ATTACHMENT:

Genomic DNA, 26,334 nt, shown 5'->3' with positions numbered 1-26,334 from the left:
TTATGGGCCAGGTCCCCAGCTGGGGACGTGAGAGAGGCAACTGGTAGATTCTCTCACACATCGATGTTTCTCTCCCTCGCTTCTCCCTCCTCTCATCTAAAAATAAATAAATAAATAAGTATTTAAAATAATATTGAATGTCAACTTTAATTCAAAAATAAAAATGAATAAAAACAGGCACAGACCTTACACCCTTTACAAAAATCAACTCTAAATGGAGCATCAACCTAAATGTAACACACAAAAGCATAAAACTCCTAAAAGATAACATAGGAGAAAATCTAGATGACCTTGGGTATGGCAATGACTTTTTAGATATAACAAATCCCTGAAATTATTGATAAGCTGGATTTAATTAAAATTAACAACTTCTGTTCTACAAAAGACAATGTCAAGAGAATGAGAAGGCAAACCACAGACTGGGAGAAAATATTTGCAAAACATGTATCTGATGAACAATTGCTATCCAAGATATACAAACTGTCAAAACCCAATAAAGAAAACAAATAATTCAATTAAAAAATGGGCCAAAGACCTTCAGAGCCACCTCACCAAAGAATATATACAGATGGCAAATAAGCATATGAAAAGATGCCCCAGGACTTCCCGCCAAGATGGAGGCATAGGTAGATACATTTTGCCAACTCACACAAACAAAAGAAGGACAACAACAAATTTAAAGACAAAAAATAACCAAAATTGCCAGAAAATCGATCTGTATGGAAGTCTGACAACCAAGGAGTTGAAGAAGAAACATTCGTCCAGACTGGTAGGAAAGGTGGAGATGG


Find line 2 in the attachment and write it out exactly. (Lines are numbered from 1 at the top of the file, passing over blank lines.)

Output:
TTATGGGCCAGGTCCCCAGCTGGGGACGTGAGAGAGGCAACTGGTAGATTCTCTCACACATCGATGTTTCTCTCCCTCGCTTCTCCCTCCTCTCATCTAAAAATAAATAAATAAATAAGTATTTAAAATAATATTGAATGTCAACTTTAATTCAAAAATAAAAATGAATAAAAACAGGCACAGACCTTACACCCTTTACAAAAATCAACTCTAAATGGAGCATCAACCTAAATGTAACACACAAAAGCATAAAACTCCTAAAAGATAACATAGGAGAAAATCTAGATGACCTTGGGTATGGCAATGACTTTTTAGATATAACAAATCCCTGAAATTATTGATAAGCTGGATTTAATTAAAATTAACAACTTCTGTTCTACAAAAGACAATGTCAAGAGAATGAGAAGGCAAACCACAGACTGGGAGAAAATATTTGCAAAACATGTATCTGATGAACAATTGCTATCCAAGATATACAAACTGTCAAAACCCAATAAAGAAAACAAATAATTCAATTAAAAAATGGGCCAAAGACCTTCAGAGCCACCTCACCAAAGAATATATACAGATGGCAAATAAGCATATGAAAAGATGCCCCAGGACTTCCCGCCAAGATGGAGGCATAGGTAGATACATTTTGCCAACTCACACAAACAAAAGAAGGACAACAACAAATTTAAAGACAAAAAATAACCAAAATTGCCAGAAAATCGATCTGTATGGAAGTCTGACAACCAAGGAGTTGAAGAAGAAACATTCGTCCAGACTGGTAGGAAAGGTGGAGATGG